I recently came across the book The New Players in Life Science Innovation by Tomasz Mroczkowski, in which he discusses the role of emerging economies in the global biosciences industry. Of course, in the topsy-turvy economic world we find ourselves in today, countries such as Brazil, China and India are taking leadership based, in part, on their growing economic strength.
How then would a small nation enter the biosciences industry as a novice? What would it need before it could start to develop its own indigenous biosciences industry? Is this even possible without the billions of dollars that is being spent by the aforementioned countries? Are there indeed minimal requirements necessary for the creation of a sustainable biosciences ecosystem, and, if so, what would they be?
If Mroczkowski had written his book 30 years ago, Singapore would have been given a whole section. In economic difficulties and with almost no bioscience infrastructure (although it had already started to make headway with textiles, fuel, and IT), Singapore was able to grow one of the most impressive bioscience ecosystems ever created, becoming a global industry leader with the highest per-capita gross domestic product in Asia outside Japan. The reasons for Singapore’s incredible success is the subject of heated debate, but two factors stand out – its proximity to large and growing markets (China, S. Korea, etc), and its early development of a government-backed bioscience ecosystem to support companies including services, manufactures and, critically, cash.
In large complex economies it is often easy to overlook the enormous advantages that are present simply as a factor of scale. Yes, some economies of scale are straightforward to understand, so it is obvious that the larger the internal market the easier and cheaper it is to reach, and therefore the better margins one can create.
However, as an entrepreneur within a small nation and part of a smaller internal market, the creation of a biosciences ecosystem from scratch is far from straightforward and forces the consideration of the different needs and attributes of bioscience companies.
Clearly, there are generic characteristics that apply to any ecosystem. The most important of these factors are simply “food”, “fuel”, and “space”. In economic terms and from the perspective of a dynamic, young ecosystem, which in my opinion still describes biosciences, then “food” describes a reliable supply of useable innovation; for “fuel” the ecosystem must have access to driving entrepreneurial energy deriving from innovative bioscientists as well as a constant supply of investment cash from biotech-savvy investors, and for “space” there needs to be a supportive environment, both political and economic, allowing embryonic ventures to grow and develop before being released into the economy.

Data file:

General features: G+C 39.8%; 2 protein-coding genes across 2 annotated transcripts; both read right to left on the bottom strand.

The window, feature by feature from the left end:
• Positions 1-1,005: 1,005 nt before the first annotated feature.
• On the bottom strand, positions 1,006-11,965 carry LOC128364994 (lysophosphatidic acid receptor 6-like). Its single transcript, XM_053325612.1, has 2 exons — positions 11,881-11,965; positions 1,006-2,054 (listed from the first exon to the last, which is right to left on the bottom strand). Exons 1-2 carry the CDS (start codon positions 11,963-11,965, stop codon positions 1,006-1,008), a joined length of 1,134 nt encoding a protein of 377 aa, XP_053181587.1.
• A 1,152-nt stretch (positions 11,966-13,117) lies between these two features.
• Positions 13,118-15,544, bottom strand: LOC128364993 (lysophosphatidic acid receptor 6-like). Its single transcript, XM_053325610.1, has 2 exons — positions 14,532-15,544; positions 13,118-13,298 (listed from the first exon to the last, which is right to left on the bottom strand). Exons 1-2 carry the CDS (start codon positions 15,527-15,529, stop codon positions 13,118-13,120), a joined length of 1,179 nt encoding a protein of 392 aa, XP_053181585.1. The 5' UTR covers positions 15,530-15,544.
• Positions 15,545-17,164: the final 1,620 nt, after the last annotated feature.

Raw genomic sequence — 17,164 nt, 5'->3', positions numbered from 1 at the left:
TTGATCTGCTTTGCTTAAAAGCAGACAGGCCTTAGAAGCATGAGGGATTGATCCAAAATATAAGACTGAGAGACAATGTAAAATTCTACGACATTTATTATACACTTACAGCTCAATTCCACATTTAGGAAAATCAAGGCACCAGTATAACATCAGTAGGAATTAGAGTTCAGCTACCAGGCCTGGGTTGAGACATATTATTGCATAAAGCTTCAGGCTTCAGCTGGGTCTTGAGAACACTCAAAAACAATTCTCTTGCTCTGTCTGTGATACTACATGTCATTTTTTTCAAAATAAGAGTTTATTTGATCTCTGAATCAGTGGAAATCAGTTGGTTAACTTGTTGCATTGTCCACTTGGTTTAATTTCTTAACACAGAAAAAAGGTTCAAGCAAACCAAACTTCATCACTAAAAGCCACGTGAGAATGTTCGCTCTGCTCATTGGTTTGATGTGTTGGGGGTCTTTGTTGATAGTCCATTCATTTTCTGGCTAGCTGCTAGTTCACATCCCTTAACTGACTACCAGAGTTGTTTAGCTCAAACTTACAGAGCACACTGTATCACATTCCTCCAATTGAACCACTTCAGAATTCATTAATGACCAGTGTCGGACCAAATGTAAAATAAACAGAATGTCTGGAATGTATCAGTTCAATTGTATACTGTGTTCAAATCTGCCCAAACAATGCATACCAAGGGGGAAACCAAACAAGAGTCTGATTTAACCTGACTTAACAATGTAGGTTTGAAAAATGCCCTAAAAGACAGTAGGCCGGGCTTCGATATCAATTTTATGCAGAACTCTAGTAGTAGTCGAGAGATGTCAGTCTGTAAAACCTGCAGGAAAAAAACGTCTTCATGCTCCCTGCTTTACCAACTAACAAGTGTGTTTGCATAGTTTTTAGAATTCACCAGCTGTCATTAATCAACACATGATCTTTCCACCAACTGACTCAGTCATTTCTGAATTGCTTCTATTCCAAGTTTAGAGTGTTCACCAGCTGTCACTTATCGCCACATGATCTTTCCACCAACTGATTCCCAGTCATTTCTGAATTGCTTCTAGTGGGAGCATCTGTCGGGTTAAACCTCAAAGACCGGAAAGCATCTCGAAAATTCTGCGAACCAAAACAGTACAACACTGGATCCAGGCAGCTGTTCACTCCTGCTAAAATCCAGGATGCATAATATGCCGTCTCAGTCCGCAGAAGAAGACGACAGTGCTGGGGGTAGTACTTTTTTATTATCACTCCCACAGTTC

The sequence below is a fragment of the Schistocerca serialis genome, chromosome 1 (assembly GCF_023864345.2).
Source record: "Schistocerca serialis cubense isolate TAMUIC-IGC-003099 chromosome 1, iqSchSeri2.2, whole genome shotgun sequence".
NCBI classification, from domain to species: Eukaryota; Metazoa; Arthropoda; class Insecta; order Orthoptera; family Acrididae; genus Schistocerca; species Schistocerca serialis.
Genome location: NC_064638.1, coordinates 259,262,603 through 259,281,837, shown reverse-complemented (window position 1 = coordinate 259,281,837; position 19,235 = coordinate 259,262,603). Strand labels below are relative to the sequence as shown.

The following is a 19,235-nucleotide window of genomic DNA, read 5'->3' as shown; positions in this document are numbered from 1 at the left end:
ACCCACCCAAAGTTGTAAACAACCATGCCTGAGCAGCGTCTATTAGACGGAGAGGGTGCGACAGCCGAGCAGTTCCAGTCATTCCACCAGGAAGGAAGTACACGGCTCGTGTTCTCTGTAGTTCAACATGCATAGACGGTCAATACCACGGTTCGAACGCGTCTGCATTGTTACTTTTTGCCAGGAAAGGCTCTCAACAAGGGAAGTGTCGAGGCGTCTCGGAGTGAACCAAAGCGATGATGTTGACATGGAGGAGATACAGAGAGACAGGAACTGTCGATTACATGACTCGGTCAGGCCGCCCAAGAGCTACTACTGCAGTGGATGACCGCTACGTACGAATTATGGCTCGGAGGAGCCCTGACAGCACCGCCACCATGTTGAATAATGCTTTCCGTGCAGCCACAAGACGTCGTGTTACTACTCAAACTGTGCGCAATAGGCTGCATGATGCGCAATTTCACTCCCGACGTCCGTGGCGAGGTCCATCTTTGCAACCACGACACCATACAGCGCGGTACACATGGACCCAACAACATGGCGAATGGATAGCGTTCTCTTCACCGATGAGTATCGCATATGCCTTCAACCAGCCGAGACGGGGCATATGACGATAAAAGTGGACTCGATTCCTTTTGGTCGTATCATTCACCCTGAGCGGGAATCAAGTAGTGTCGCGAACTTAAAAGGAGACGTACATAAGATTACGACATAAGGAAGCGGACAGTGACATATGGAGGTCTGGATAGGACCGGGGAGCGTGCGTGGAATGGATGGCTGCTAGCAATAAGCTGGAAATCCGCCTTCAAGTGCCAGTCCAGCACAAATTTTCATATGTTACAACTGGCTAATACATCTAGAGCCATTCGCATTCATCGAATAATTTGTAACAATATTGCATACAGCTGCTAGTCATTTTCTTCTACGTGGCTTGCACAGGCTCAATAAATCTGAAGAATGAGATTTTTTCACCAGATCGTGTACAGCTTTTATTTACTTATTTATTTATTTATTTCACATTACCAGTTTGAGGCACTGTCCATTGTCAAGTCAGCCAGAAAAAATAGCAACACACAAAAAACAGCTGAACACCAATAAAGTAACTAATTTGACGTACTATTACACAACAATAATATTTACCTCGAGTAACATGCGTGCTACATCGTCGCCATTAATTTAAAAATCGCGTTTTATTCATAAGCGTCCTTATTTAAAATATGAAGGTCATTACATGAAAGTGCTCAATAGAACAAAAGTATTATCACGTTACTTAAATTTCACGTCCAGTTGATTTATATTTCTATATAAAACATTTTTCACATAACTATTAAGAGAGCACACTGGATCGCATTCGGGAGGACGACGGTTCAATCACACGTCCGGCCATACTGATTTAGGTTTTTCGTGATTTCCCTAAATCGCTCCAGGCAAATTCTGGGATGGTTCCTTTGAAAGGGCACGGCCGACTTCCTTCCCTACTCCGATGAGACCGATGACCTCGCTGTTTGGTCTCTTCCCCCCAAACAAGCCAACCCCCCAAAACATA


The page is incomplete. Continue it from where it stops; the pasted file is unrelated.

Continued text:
However, these components of a nascent bioscience ecosystem on their own will only be able to maintain a self-limiting bioscience economy. To develop and sustain a high-growth, scalable, bioscience economy there must also be a reliable and economical route to global markets. This is a vital component that requires innovation in terms of business models and in terms of applying government assistance to reach external markets.
These six key factors are described in the simple diagram at the top of this post. In the proximity of these factors a new bioscience venture may at least be assured of a fair crack of the whip and will have a fighting chance, if their product is of sufficient quality and if there is a real need for whatever they are selling.
It is in everybody’s interest if our bioscience revolution continues to expand into more and more parts of our lives, and becomes a standard component of the economies of all countries. If this is to occur, then even current peripheral markets such as the Caribbean with 42 million consumers, or the many growing economies in Africa will need to find ways to build these ecosystems from the bottom up.
There is no reason to suppose that entrepreneurial energy is any less available in these new entrant countries than in today’s industry leaders. Similarly, innovation is not simply a function of wealth and the size of the research base (although it is a very important advantage to have). So, assuming that the market’s appetite for bioscience products will continue to develop in these countries, as it will globally, the limiting factors may boil down to be political will, economic conditions, and access to start-up and development cash. All three can be influenced by government and all three can each be significantly affected by supportive fiscal policies and legislative structure.
Let us hope that as many of these smaller emerging countries as possible have a growing bioscience initiatives in their policies and have a clear view of what needs to be done to become the next Singapore.